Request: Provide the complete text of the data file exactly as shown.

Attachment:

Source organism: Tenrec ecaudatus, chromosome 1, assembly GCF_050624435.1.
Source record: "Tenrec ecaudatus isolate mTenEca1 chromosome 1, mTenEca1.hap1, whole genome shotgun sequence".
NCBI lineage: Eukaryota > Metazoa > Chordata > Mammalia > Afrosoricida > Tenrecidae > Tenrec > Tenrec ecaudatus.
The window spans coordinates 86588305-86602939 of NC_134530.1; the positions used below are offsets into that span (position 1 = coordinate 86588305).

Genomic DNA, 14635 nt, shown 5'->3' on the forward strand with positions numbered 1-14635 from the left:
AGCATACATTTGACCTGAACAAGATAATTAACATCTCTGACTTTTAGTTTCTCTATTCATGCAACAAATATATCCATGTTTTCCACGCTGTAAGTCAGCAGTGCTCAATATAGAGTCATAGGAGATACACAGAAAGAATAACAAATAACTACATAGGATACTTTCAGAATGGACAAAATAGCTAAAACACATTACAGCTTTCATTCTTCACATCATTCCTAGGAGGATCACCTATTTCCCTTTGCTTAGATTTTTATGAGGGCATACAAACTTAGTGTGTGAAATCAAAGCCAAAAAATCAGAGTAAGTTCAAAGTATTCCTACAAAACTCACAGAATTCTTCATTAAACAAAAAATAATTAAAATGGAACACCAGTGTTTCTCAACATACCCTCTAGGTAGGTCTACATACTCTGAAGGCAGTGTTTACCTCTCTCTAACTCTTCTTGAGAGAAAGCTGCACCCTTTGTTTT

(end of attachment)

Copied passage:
Source organism: Tenrec ecaudatus, chromosome 1, assembly GCF_050624435.1.
Source record: "Tenrec ecaudatus isolate mTenEca1 chromosome 1, mTenEca1.hap1, whole genome shotgun sequence".
NCBI lineage: Eukaryota > Metazoa > Chordata > Mammalia > Afrosoricida > Tenrecidae > Tenrec > Tenrec ecaudatus.
The window spans coordinates 86588305-86602939 of NC_134530.1; the positions used below are offsets into that span (position 1 = coordinate 86588305).

Genomic DNA, 14635 nt, shown 5'->3' on the forward strand with positions numbered 1-14635 from the left:
AGCATACATTTGACCTGAACAAGATAATTAACATCTCTGACTTTTAGTTTCTCTATTCATGCAACAAATATATCCATGTTTTCCACGCTGTAAGTCAGCAGTGCTCAATATAGAGTCATAGGAGATACACAGAAAGAATAACAAATAACTACATAGGATACTTTCAGAATGGACAAAATAGCTAAAACACATTACAGCTTTCATTCTTCACATCATTCCTAGGAGGATCACCTATTTCCCTTTGCTTAGATTTTTATGAGGGCATACAAACTTAGTGTGTGAAATCAAAGCCAAAAAATCAGAGTAAGTTCAAAGTATTCCTACAAAACTCACAGAATTCTTCATTAAACAAAAAATAATTAAAATGGAACACCAGTGTTTCTCAACATACCCTCTAGGTAGGTCTACATACTCTGAAGGCAGTGTTTACCTCTCTCTAACTCTTCTTGAGAGAAAGCTGCACCCTTTGTTTT